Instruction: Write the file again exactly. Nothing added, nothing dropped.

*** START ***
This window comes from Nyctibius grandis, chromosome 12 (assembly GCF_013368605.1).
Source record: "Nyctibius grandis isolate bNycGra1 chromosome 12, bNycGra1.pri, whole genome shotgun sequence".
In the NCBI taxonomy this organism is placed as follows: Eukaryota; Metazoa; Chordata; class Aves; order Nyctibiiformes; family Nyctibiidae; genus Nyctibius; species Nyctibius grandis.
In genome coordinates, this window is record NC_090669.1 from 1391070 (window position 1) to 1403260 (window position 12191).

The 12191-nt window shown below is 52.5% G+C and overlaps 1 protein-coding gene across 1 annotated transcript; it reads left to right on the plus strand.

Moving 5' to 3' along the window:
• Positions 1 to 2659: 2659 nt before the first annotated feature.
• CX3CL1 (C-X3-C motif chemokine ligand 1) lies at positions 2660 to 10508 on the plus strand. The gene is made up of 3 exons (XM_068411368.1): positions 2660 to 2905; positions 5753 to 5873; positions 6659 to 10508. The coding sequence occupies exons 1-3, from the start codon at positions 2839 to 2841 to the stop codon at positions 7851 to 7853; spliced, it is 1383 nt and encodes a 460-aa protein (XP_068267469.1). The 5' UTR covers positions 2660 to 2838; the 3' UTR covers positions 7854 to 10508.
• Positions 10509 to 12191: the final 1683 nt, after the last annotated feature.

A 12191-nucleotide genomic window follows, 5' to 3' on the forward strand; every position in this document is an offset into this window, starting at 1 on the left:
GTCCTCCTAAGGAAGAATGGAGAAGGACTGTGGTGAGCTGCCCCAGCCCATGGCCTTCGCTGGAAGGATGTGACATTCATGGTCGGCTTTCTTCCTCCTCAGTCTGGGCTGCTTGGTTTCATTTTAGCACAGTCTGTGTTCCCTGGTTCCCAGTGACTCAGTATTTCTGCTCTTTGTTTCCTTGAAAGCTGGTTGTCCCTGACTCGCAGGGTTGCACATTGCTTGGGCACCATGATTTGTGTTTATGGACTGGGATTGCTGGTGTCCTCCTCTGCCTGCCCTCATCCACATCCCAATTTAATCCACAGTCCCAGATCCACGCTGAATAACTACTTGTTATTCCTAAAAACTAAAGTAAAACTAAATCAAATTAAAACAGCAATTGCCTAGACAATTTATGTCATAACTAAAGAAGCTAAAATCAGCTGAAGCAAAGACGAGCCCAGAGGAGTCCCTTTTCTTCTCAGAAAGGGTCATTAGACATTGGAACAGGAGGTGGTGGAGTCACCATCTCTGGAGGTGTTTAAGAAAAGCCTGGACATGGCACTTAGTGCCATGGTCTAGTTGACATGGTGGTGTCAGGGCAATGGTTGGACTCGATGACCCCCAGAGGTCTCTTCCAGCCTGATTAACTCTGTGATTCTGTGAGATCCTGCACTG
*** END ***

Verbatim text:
This window comes from Nyctibius grandis, chromosome 12 (assembly GCF_013368605.1).
Source record: "Nyctibius grandis isolate bNycGra1 chromosome 12, bNycGra1.pri, whole genome shotgun sequence".
In the NCBI taxonomy this organism is placed as follows: Eukaryota; Metazoa; Chordata; class Aves; order Nyctibiiformes; family Nyctibiidae; genus Nyctibius; species Nyctibius grandis.
In genome coordinates, this window is record NC_090669.1 from 1391070 (window position 1) to 1403260 (window position 12191).

The 12191-nt window shown below is 52.5% G+C and overlaps 1 protein-coding gene across 1 annotated transcript; it reads left to right on the plus strand.

Moving 5' to 3' along the window:
• Positions 1 to 2659: 2659 nt before the first annotated feature.
• CX3CL1 (C-X3-C motif chemokine ligand 1) lies at positions 2660 to 10508 on the plus strand. The gene is made up of 3 exons (XM_068411368.1): positions 2660 to 2905; positions 5753 to 5873; positions 6659 to 10508. The coding sequence occupies exons 1-3, from the start codon at positions 2839 to 2841 to the stop codon at positions 7851 to 7853; spliced, it is 1383 nt and encodes a 460-aa protein (XP_068267469.1). The 5' UTR covers positions 2660 to 2838; the 3' UTR covers positions 7854 to 10508.
• Positions 10509 to 12191: the final 1683 nt, after the last annotated feature.

A 12191-nucleotide genomic window follows, 5' to 3' on the forward strand; every position in this document is an offset into this window, starting at 1 on the left:
GTCCTCCTAAGGAAGAATGGAGAAGGACTGTGGTGAGCTGCCCCAGCCCATGGCCTTCGCTGGAAGGATGTGACATTCATGGTCGGCTTTCTTCCTCCTCAGTCTGGGCTGCTTGGTTTCATTTTAGCACAGTCTGTGTTCCCTGGTTCCCAGTGACTCAGTATTTCTGCTCTTTGTTTCCTTGAAAGCTGGTTGTCCCTGACTCGCAGGGTTGCACATTGCTTGGGCACCATGATTTGTGTTTATGGACTGGGATTGCTGGTGTCCTCCTCTGCCTGCCCTCATCCACATCCCAATTTAATCCACAGTCCCAGATCCACGCTGAATAACTACTTGTTATTCCTAAAAACTAAAGTAAAACTAAATCAAATTAAAACAGCAATTGCCTAGACAATTTATGTCATAACTAAAGAAGCTAAAATCAGCTGAAGCAAAGACGAGCCCAGAGGAGTCCCTTTTCTTCTCAGAAAGGGTCATTAGACATTGGAACAGGAGGTGGTGGAGTCACCATCTCTGGAGGTGTTTAAGAAAAGCCTGGACATGGCACTTAGTGCCATGGTCTAGTTGACATGGTGGTGTCAGGGCAATGGTTGGACTCGATGACCCCCAGAGGTCTCTTCCAGCCTGATTAACTCTGTGATTCTGTGAGATCCTGCACTG